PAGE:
The scandals which occur on a regular basis show that the scourge of doping has, unfortunately, not been stemmed. The entry into force of the Unesco Convention against Doping in Sport, the establishment of the World Anti-Doping Agency (WADA) and the adoption of an Anti-Doping Code have been significant advances. Nevertheless, the limits of the anti-doping measures in place are now beginning to appear. The WADA itself acknowledged the fact in 2010: there is a vital need for additional strategies relating to screening, research and education so as to combat doping effectively.
Doping is becoming very widespread in amateur sport and the sport practised by millions of young people. Apart from the distortion of sports results and the very serious violation of sports ethics, we are therefore faced with a major risk for public health. The Council of Europe, which was behind the work that led to the drafting of the 2005 UNESCO Convention, should have a key role in this area.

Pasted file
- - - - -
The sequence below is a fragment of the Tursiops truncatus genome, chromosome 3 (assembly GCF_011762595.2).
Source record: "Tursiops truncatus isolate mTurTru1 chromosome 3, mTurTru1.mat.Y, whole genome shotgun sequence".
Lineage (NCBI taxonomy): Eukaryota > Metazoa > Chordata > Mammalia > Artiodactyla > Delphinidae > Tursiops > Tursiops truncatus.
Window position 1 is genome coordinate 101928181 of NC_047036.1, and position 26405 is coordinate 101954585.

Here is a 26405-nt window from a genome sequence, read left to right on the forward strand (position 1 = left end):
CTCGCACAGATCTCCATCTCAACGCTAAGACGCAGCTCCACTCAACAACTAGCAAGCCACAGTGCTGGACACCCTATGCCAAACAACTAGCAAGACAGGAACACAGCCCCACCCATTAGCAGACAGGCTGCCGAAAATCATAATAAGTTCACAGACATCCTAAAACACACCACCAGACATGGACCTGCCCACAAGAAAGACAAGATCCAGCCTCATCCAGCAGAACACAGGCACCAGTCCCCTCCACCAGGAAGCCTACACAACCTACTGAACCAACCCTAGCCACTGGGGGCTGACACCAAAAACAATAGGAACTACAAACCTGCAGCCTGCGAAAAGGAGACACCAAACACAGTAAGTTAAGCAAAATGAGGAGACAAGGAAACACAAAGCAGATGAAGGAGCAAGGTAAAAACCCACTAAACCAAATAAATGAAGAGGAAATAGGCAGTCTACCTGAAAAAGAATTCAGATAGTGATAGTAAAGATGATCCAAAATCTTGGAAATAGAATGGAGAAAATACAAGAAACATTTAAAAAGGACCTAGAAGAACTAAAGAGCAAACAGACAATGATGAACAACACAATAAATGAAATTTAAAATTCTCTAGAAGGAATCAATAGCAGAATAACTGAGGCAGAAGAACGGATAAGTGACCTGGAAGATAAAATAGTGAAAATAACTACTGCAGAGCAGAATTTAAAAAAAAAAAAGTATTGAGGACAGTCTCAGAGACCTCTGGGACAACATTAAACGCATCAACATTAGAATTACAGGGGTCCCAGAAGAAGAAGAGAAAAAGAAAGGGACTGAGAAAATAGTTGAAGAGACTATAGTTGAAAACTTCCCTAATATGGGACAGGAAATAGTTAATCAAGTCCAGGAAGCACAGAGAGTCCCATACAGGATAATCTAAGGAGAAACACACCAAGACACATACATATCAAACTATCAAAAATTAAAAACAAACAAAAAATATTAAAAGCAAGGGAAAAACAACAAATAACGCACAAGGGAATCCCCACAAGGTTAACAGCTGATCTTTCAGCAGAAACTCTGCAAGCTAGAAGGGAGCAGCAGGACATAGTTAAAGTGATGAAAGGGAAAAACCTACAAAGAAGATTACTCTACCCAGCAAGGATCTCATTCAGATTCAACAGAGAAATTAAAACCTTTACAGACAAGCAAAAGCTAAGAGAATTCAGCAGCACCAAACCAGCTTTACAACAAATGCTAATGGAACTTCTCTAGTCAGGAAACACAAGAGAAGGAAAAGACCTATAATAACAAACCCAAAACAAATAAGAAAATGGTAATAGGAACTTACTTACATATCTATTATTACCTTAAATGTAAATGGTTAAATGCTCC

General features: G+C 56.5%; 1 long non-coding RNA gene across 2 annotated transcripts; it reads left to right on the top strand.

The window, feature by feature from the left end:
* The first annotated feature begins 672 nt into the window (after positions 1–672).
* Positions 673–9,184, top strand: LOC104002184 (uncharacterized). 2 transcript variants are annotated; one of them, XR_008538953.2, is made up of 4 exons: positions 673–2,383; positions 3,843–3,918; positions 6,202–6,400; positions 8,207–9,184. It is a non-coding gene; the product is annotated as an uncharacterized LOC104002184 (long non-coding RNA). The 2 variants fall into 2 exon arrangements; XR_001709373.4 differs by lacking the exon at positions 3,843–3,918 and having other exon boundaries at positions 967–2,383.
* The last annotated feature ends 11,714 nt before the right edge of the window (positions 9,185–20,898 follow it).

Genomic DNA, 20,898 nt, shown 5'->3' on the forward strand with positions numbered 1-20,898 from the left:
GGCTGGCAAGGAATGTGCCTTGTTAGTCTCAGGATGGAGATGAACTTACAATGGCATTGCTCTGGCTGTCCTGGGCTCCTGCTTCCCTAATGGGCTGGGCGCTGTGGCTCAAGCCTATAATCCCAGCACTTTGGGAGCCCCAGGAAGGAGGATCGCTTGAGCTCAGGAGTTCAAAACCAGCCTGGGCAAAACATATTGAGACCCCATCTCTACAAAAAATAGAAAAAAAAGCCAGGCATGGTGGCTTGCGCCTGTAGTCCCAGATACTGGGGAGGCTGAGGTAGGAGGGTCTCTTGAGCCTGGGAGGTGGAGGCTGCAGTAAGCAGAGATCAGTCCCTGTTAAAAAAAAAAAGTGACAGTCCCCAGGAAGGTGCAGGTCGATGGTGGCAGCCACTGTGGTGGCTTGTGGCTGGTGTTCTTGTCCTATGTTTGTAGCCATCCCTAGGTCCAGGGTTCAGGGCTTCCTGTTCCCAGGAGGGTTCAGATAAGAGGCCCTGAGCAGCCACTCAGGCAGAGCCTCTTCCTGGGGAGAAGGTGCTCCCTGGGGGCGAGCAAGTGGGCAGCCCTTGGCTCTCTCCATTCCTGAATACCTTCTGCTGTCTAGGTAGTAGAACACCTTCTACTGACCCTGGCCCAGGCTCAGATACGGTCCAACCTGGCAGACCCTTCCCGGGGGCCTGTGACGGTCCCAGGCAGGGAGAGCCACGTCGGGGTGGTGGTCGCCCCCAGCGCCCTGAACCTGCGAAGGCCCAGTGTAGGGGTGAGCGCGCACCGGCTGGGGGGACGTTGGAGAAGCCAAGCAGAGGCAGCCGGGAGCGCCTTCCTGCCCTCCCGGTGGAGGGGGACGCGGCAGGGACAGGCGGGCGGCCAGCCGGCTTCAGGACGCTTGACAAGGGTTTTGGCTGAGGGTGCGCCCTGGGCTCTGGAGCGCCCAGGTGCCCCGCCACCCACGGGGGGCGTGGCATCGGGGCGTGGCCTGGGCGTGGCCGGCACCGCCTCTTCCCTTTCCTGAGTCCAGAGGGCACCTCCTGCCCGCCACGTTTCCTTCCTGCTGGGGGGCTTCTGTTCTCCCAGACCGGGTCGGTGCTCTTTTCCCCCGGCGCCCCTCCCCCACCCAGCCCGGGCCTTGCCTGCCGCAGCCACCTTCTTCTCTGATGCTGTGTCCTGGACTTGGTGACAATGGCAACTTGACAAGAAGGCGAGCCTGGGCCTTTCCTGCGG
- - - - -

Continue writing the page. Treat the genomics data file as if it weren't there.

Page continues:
The Parliamentary Assembly therefore recommends that the Committee of Ministers develop practical action to step up the fight against doping, both at European and at global level, by taking a holistic approach, including the development of new measures for improving prevention through information and education for young people, reviewing screening methods with regard to new pharmaceutical products and new procedures, encouraging the harmonisation of criminal legislation and evaluating the operation of the WADA.